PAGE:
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Monday, September 07, 2009

Over-50s' major at Pyle & Kenfig from September 15-17



Ireland’s Valerie Hassett (1996), Sweden’s Christina Birke (2003), and Canada’s Diane Williams (1995) and Alison Murdoch (2007) know better than most what it will take to win this year’s Senior Ladies’ British Open Amateur Championship at Pyle & Kenfig Golf Club on the South Wales coast from September 15 to 17.
They have all held the championship trophy aloft in their triumphant years.
Last year’s winner, Chris Utermarck (Germany), and the player she beat in a play-off for the title, Susan Dye (Delamere Forest), at Hilton Templepatrick in Northern Ireland , are absentees this time round.
That will boost the hopes Janet Melville (Sherwood Forest), who played under the name of Janet Collingham last year, Lorna Bennett (Ladybank), Jane Rees (Hendon), Fiona de Vries (St Rule), Vicki Thomas (Carmarthen) and Viveca Hoff (Sweden) who filled the next six positions on the final leaderboard 12 months ago.
Melville, Bennett and Thomas are jointly the lowest handicapped players in the field. All had an actual handicap of 0.3 when they submitted their entries.
Handicaps, of course, are immaterial in a 54-hole stroke-play championship in which only the gross scores count but they do give a rough guide to the players who are likely to be in contention for the Clark Trophy which was presented by Miss Linda Clark to the LGU for annual competition.
After all, a player’s handicap rating reflects, or should reflect, her potential average score per round.
Janet Melville, like Lorna Bennett and Jane Rees finished only one stroke behind the play-off participants last year and they would not be human if they had not replayed their three rounds – in thought if not in reality – over and over again to see where they might have saved at least one shot here, or another shot there that would have promoted them from runners-up.
Melville was a rookie senior last year after a stellar amateur career which just about makes her the favourite on paper to land the major over-50s prize this year.
Janet Collingham, as she was then, beat Sue Shapcott at the 19th in the final of the 1987 Ladies British open amateur championship. And she has represented England at all age levels of amateur golf: girls, ladies and now seniors.
She was probably unlucky never to have gained Curtis Cup honours – 1987 being a Vagliano Trophy year, and she played in the GB&I Vagliano Trophy teams of 1979 and 1987as well as Great Britain ’s Commonwealth Trophy team of 1987.
She was a member of England ’s women’s home internationals line-up, on and off, between 1978 and 1992, which is quite a long time to be regarded as one of your country’s top eight players.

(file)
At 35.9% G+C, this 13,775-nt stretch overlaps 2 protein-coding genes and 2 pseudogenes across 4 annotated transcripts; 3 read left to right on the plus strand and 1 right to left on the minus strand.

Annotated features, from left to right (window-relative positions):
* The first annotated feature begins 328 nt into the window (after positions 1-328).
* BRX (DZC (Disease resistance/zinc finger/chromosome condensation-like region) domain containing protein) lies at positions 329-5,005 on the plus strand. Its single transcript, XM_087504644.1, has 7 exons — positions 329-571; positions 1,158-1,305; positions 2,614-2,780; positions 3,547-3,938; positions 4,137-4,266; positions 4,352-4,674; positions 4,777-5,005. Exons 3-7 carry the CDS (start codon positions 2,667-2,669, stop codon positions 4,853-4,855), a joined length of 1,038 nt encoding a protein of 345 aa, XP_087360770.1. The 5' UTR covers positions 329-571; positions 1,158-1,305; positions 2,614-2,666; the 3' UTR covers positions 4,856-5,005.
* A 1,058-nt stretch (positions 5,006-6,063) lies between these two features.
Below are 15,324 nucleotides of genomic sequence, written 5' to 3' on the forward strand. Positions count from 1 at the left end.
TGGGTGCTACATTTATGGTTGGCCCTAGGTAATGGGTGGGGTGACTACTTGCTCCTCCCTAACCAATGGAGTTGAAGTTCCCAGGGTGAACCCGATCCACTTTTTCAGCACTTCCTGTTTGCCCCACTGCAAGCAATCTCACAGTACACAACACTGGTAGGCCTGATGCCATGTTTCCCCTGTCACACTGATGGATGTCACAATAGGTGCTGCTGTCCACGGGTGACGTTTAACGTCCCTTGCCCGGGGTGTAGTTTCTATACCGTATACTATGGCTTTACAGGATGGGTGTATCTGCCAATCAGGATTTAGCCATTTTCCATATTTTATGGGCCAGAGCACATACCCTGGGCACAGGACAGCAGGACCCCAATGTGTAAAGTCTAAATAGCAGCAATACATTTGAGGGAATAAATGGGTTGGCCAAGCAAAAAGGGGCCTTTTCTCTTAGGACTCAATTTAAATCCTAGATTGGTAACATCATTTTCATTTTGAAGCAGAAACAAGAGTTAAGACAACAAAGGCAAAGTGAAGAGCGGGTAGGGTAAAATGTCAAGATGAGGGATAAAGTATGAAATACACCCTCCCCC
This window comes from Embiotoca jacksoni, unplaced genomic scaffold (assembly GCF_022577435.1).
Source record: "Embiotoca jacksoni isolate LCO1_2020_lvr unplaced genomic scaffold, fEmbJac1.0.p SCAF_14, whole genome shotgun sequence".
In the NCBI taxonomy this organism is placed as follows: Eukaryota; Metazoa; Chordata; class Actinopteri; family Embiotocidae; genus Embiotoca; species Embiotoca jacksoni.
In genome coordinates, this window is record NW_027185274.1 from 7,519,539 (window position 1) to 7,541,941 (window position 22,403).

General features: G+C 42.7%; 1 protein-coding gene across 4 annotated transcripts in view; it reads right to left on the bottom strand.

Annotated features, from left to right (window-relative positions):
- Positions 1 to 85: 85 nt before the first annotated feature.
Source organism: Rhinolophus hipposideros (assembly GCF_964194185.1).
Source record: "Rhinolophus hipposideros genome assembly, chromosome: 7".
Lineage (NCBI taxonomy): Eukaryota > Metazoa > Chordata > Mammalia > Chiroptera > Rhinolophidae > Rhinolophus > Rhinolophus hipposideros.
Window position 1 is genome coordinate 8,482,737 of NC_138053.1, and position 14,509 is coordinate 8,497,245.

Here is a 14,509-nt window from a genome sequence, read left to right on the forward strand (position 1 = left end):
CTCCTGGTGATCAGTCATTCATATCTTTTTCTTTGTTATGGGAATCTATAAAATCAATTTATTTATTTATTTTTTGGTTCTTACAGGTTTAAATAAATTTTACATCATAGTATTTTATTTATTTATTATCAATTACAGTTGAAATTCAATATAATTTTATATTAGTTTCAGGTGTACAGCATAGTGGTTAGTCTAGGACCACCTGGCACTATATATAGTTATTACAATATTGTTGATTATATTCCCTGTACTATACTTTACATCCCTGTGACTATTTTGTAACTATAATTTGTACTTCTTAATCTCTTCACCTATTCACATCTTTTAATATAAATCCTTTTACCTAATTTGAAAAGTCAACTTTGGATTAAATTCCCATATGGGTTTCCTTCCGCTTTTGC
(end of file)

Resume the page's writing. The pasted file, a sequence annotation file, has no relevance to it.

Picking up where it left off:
Last year, her first in the over-50s competitions, saw Janet Melville, as she is now known, win the English senior stroke-play title and, as we have said above, be officially placed third in the Senior Ladies British open amateur championship.
Lorna Bennett, from Ladybank Golf Club in Fife , has a leading competitor in Scottish senior’ tournaments since she turned 50. She won her native seniors’ match-play title in 2007 and 2008, beating Fiona de Vries (St Rule) at the 20th in last year’s final.
De Vries also won the Scottish Veteran Ladies Championship last year.
Jane Rees and Vicki Thomas are two of the leading Welsh seniors. Details of Vicki’s record as an amateur could fill a book – She played with distinction in every Curtis Cup match from 1982 to 1992 inclusive and won the Welsh championship eight times between 1979 and 1991. Jane won the Welsh seniors stroke-play title two years ago and her native seniors championship in 2008.
The leading overseas player is expected to be Alison Murdoch from Victoria Golf Club, Vancouver. Winner of the Seniors Ladies British’ amateur championship in 2007, Alison has also won the Canadian senior women’s title five teams and two years ago she crossed the Atlantic to win not only the “British” but also the Irish senior women’s open amateur title – her third success in the Irish tournament over a four-year span.
From the Continent, expect to see another prominent display from Viveca Hoff ( Sweden ) who was runner-up in this championship in 2005 and 2006 and, earlier this summer she came third in the European senior women’s championship in Greece .
And the German team who were surprise winners of the European senior women’s team championship at Dun Laoghaire in Ireland last week will be looking to carry on the good work as individuals at Pyle & Kenfig.
Competitors will be play 18 holes on each of the first two days. The lowest 40 and ties at the end of two rounds will play a further 18 holes on the Thursday.